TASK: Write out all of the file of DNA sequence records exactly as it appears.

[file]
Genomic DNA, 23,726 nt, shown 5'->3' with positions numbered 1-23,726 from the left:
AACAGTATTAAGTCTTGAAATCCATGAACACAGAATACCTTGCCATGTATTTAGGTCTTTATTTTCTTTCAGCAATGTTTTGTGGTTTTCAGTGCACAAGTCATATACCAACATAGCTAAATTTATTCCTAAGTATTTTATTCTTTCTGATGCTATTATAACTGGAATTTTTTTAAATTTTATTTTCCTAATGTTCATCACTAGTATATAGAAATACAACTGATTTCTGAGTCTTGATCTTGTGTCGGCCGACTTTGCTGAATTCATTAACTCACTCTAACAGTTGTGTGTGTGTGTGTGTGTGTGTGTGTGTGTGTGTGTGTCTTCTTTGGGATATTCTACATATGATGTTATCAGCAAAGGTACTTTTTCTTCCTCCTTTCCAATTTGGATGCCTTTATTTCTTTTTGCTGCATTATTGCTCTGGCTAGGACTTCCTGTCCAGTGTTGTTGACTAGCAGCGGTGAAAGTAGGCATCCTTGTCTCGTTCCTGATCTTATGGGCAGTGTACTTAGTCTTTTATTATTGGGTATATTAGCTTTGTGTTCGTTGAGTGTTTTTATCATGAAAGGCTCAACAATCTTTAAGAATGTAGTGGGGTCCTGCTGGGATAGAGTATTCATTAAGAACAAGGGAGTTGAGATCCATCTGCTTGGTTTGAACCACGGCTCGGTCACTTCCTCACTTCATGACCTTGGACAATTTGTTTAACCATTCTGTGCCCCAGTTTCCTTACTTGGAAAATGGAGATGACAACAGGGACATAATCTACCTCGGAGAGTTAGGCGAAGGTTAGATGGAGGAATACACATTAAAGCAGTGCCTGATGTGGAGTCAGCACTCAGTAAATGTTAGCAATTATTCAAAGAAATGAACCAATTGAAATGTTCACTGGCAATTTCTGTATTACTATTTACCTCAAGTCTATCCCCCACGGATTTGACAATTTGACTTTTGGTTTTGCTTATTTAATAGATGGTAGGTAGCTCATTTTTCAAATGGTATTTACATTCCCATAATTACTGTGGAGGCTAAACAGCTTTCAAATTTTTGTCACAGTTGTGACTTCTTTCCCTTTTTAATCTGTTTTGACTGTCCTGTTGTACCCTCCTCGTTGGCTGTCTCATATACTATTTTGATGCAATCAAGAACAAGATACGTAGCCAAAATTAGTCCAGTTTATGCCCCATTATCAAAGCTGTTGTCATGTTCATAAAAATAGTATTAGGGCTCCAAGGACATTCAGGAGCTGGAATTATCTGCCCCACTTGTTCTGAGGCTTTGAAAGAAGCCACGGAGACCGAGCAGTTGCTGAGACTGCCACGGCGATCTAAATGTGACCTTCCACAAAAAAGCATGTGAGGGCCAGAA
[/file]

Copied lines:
Genomic DNA, 23,726 nt, shown 5'->3' with positions numbered 1-23,726 from the left:
AACAGTATTAAGTCTTGAAATCCATGAACACAGAATACCTTGCCATGTATTTAGGTCTTTATTTTCTTTCAGCAATGTTTTGTGGTTTTCAGTGCACAAGTCATATACCAACATAGCTAAATTTATTCCTAAGTATTTTATTCTTTCTGATGCTATTATAACTGGAATTTTTTTAAATTTTATTTTCCTAATGTTCATCACTAGTATATAGAAATACAACTGATTTCTGAGTCTTGATCTTGTGTCGGCCGACTTTGCTGAATTCATTAACTCACTCTAACAGTTGTGTGTGTGTGTGTGTGTGTGTGTGTGTGTGTGTGTGTCTTCTTTGGGATATTCTACATATGATGTTATCAGCAAAGGTACTTTTTCTTCCTCCTTTCCAATTTGGATGCCTTTATTTCTTTTTGCTGCATTATTGCTCTGGCTAGGACTTCCTGTCCAGTGTTGTTGACTAGCAGCGGTGAAAGTAGGCATCCTTGTCTCGTTCCTGATCTTATGGGCAGTGTACTTAGTCTTTTATTATTGGGTATATTAGCTTTGTGTTCGTTGAGTGTTTTTATCATGAAAGGCTCAACAATCTTTAAGAATGTAGTGGGGTCCTGCTGGGATAGAGTATTCATTAAGAACAAGGGAGTTGAGATCCATCTGCTTGGTTTGAACCACGGCTCGGTCACTTCCTCACTTCATGACCTTGGACAATTTGTTTAACCATTCTGTGCCCCAGTTTCCTTACTTGGAAAATGGAGATGACAACAGGGACATAATCTACCTCGGAGAGTTAGGCGAAGGTTAGATGGAGGAATACACATTAAAGCAGTGCCTGATGTGGAGTCAGCACTCAGTAAATGTTAGCAATTATTCAAAGAAATGAACCAATTGAAATGTTCACTGGCAATTTCTGTATTACTATTTACCTCAAGTCTATCCCCCACGGATTTGACAATTTGACTTTTGGTTTTGCTTATTTAATAGATGGTAGGTAGCTCATTTTTCAAATGGTATTTACATTCCCATAATTACTGTGGAGGCTAAACAGCTTTCAAATTTTTGTCACAGTTGTGACTTCTTTCCCTTTTTAATCTGTTTTGACTGTCCTGTTGTACCCTCCTCGTTGGCTGTCTCATATACTATTTTGATGCAATCAAGAACAAGATACGTAGCCAAAATTAGTCCAGTTTATGCCCCATTATCAAAGCTGTTGTCATGTTCATAAAAATAGTATTAGGGCTCCAAGGACATTCAGGAGCTGGAATTATCTGCCCCACTTGTTCTGAGGCTTTGAAAGAAGCCACGGAGACCGAGCAGTTGCTGAGACTGCCACGGCGATCTAAATGTGACCTTCCACAAAAAAGCATGTGAGGGCCAGAA